7. Unusual sensory reactivity or interest. Some, but by no means all, children with ASD are overwhelmed by lights or sounds or textures, and some are “obsessed” by spinning objects, flashing lights, or smells. (Although these behaviors are sometimes attributed to sensory integration disorder, there is little evidence that such a disorder exists.)
8. Onset in early developmental period. The previous criteria for diagnosis of autism had specifically stated that the disorder began before 30 months, but this criterion is now less stringent.
Several of these criteria must be met in order for a child to receive the new ASD diagnosis, but few children will show all of them. As Dr. Miller’s presentation pointed out, autism is a heterogeneous disorder, and in addition to that fact, there may well be co-occurring problems to be diagnosed. It’s important to avoid the “diagnostic overshadowing” that was shown decades ago in assumptions about Down syndrome-- that is, that if a child had Down syndrome, all difficulties were explained by that diagnosis. Any child may have ASD and also have medical problems and/or additional psychiatric or developmental diagnoses.
Readers of this blog regularly send in queries about very young infants and the possibility of identifying autism on the basis of their current behavior. Looking at the list of criteria above shows that infants under 6 months do not have the abilities to do any of these things other than using eye contact as a social signal, and typically-developing infants under 3 months do very little even of that. Until a child reaches an age where typically-developing children are able to behave in ways relevant to the rest of these criteria, the child’s atypical behavior cannot be used to assess for ASD. Because we are all concerned nowadays about the need for early identification and intervention with problems, young parents are afraid of missing some very early cues and passing some “window” during which their child could be helped. Nevertheless, although there is some work going on to try to identify ASD problems earlier, this cannot yet be done. And, in all candor, it would not be clear how to intervene with young infants even if early diagnosis were possible. The only advice that can be given is that good development is supported by sensitive and responsive parenting, and this presumably applies to children with ASD as well; such parenting may not prevent or cure ASD, but it will help to provide the best developmental outcome for a child’s particular issues.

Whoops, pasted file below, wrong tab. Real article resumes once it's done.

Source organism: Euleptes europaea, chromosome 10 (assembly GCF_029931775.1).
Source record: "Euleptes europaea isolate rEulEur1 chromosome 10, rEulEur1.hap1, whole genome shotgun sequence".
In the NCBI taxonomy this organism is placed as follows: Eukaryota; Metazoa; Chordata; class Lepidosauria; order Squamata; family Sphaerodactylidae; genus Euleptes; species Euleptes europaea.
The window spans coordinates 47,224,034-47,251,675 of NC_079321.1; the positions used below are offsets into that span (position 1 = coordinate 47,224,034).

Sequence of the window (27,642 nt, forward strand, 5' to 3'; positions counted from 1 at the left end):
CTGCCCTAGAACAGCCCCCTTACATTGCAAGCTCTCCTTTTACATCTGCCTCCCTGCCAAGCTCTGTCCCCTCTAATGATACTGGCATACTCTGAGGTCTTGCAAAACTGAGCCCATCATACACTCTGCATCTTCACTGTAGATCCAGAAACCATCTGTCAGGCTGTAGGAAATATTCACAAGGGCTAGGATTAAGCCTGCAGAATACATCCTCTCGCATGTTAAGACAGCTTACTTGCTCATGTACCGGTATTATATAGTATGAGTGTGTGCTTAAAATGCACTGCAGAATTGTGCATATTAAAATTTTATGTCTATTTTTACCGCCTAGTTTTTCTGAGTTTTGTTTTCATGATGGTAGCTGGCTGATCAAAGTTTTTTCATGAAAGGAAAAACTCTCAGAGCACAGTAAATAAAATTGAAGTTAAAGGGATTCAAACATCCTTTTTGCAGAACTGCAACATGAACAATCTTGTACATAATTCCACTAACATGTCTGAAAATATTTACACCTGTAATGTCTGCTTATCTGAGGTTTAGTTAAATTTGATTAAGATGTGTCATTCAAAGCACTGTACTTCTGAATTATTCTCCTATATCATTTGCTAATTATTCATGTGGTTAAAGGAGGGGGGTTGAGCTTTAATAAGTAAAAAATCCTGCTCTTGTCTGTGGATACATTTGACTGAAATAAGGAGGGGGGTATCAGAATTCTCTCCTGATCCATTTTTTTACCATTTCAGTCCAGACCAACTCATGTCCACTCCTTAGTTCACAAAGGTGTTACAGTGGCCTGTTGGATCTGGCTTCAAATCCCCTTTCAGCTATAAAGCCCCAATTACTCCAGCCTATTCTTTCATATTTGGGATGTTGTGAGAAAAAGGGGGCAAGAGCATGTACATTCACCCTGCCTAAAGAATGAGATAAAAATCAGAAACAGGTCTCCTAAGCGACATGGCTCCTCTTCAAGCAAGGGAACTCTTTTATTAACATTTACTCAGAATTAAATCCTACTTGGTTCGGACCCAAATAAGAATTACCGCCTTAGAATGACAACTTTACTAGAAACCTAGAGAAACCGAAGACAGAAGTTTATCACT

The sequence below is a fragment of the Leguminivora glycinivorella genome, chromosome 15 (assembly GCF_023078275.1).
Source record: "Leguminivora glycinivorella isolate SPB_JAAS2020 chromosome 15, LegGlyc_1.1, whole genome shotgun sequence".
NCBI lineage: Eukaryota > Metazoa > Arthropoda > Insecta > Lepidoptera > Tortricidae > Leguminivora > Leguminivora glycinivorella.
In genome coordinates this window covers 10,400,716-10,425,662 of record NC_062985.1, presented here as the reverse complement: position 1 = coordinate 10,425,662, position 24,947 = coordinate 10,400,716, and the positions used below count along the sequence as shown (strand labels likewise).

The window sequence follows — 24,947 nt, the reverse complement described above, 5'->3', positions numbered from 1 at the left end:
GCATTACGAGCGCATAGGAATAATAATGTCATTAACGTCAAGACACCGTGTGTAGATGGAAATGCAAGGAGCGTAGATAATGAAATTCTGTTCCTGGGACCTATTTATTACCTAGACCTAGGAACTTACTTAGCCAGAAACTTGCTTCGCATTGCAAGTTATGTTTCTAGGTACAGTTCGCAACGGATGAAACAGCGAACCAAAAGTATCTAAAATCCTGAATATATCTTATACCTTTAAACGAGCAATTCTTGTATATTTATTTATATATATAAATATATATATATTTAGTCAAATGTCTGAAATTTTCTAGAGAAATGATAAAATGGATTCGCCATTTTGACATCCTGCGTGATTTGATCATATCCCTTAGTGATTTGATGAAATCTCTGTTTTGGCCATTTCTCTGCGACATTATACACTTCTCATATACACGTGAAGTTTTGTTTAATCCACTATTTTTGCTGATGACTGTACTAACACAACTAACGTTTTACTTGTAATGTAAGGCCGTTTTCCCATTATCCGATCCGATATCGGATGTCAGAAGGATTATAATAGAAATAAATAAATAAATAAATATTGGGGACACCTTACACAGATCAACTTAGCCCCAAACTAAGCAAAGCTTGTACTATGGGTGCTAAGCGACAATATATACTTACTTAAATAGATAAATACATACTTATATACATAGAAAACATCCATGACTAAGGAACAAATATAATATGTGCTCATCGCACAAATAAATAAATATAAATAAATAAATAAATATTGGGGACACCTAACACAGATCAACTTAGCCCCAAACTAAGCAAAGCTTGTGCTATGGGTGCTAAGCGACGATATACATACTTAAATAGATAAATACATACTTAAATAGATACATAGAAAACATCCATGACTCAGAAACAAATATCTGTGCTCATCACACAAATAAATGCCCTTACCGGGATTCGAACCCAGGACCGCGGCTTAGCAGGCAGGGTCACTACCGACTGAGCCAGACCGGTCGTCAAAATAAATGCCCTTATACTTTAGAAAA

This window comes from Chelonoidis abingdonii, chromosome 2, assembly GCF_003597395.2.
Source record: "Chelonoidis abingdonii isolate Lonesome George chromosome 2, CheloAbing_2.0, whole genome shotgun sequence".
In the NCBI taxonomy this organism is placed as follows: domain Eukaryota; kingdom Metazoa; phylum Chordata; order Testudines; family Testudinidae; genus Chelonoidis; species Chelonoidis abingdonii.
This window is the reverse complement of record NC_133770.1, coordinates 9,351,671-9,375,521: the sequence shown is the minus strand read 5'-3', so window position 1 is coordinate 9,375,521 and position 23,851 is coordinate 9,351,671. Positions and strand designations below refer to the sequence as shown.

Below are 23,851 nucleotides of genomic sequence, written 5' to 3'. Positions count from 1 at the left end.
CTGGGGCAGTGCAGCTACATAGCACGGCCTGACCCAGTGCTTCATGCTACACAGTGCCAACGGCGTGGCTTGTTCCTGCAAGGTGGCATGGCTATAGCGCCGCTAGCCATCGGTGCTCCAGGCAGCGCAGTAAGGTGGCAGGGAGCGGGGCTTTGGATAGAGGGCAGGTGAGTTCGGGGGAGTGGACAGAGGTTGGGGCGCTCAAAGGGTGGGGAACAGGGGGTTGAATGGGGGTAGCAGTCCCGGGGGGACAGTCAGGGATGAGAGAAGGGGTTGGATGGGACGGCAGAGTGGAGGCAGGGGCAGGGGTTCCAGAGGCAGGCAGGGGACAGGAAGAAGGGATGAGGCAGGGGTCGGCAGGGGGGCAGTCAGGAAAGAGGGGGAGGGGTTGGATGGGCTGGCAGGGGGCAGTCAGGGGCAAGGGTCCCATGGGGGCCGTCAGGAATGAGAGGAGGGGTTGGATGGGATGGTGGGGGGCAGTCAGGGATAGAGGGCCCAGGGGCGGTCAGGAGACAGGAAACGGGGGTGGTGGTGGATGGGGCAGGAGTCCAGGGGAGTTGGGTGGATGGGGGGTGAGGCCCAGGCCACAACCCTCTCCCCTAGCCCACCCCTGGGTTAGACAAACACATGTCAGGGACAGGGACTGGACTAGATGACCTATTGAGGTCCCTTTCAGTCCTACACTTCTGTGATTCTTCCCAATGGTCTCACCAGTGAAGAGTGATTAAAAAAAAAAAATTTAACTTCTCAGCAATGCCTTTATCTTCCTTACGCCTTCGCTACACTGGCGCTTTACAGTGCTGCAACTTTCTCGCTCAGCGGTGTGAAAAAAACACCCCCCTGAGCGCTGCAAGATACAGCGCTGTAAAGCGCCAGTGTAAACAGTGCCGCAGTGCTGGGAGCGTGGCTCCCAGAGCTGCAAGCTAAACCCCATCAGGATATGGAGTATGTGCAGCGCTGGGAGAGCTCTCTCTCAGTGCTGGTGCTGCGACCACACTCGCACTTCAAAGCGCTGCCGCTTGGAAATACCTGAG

An audience member at Dr. Miller’s presentation spoke of her experiences with parents who are willing to accept the ASD diagnosis before there has been a complete diagnostic work-up-- even, at times, when they see that their child shares some characteristics with another child who has been diagnosed. This may again have to do with the belief in the importance of early identification and intervention, or with the understanding that services are available for a child with the ASD diagnosis when they may not be there for a child with somewhat similar problems but no diagnosis. However, everyone should understand that ASD is not necessarily easily diagnosed, and that excellent training and experience are needed to put this diagnostic skill within a professional’s appropriate scope of practice. Remember, too, that there are specific genetic and other medical problems that may resemble aspects of ASD, but their treatment needs to be rather different than what ASD would require.